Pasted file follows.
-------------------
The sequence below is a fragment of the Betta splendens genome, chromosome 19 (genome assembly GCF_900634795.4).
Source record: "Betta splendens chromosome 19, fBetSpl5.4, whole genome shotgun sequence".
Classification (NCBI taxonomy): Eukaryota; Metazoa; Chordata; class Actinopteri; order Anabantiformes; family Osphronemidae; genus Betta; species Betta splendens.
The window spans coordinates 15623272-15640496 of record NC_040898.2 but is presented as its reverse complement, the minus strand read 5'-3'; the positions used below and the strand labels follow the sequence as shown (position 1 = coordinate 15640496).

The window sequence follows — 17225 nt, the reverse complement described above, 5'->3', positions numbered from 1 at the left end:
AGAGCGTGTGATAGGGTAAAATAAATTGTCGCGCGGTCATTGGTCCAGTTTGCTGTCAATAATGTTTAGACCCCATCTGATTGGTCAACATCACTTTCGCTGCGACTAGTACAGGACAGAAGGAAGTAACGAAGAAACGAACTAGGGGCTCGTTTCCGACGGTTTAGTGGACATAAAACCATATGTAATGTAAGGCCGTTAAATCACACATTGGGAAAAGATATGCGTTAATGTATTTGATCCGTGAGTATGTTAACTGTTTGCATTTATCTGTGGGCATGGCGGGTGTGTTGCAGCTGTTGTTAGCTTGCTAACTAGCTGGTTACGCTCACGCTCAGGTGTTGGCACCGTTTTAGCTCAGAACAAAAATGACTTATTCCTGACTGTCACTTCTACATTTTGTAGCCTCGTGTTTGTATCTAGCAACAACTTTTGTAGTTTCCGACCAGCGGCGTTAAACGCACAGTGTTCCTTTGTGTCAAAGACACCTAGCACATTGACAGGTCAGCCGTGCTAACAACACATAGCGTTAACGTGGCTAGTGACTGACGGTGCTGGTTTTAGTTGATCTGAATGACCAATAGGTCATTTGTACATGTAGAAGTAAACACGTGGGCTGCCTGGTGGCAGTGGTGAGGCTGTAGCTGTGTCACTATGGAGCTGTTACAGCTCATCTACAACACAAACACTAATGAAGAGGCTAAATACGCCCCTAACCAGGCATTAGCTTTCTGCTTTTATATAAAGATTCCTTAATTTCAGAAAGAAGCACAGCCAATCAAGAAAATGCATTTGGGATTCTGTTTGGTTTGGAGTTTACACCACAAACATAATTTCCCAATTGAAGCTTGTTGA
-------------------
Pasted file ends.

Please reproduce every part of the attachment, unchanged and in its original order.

The sequence below is a fragment of the Betta splendens genome, chromosome 19 (genome assembly GCF_900634795.4).
Source record: "Betta splendens chromosome 19, fBetSpl5.4, whole genome shotgun sequence".
Classification (NCBI taxonomy): Eukaryota; Metazoa; Chordata; class Actinopteri; order Anabantiformes; family Osphronemidae; genus Betta; species Betta splendens.
The window spans coordinates 15623272-15640496 of record NC_040898.2 but is presented as its reverse complement, the minus strand read 5'-3'; the positions used below and the strand labels follow the sequence as shown (position 1 = coordinate 15640496).

The window sequence follows — 17225 nt, the reverse complement described above, 5'->3', positions numbered from 1 at the left end:
AGAGCGTGTGATAGGGTAAAATAAATTGTCGCGCGGTCATTGGTCCAGTTTGCTGTCAATAATGTTTAGACCCCATCTGATTGGTCAACATCACTTTCGCTGCGACTAGTACAGGACAGAAGGAAGTAACGAAGAAACGAACTAGGGGCTCGTTTCCGACGGTTTAGTGGACATAAAACCATATGTAATGTAAGGCCGTTAAATCACACATTGGGAAAAGATATGCGTTAATGTATTTGATCCGTGAGTATGTTAACTGTTTGCATTTATCTGTGGGCATGGCGGGTGTGTTGCAGCTGTTGTTAGCTTGCTAACTAGCTGGTTACGCTCACGCTCAGGTGTTGGCACCGTTTTAGCTCAGAACAAAAATGACTTATTCCTGACTGTCACTTCTACATTTTGTAGCCTCGTGTTTGTATCTAGCAACAACTTTTGTAGTTTCCGACCAGCGGCGTTAAACGCACAGTGTTCCTTTGTGTCAAAGACACCTAGCACATTGACAGGTCAGCCGTGCTAACAACACATAGCGTTAACGTGGCTAGTGACTGACGGTGCTGGTTTTAGTTGATCTGAATGACCAATAGGTCATTTGTACATGTAGAAGTAAACACGTGGGCTGCCTGGTGGCAGTGGTGAGGCTGTAGCTGTGTCACTATGGAGCTGTTACAGCTCATCTACAACACAAACACTAATGAAGAGGCTAAATACGCCCCTAACCAGGCATTAGCTTTCTGCTTTTATATAAAGATTCCTTAATTTCAGAAAGAAGCACAGCCAATCAAGAAAATGCATTTGGGATTCTGTTTGGTTTGGAGTTTACACCACAAACATAATTTCCCAATTGAAGCTTGTTGA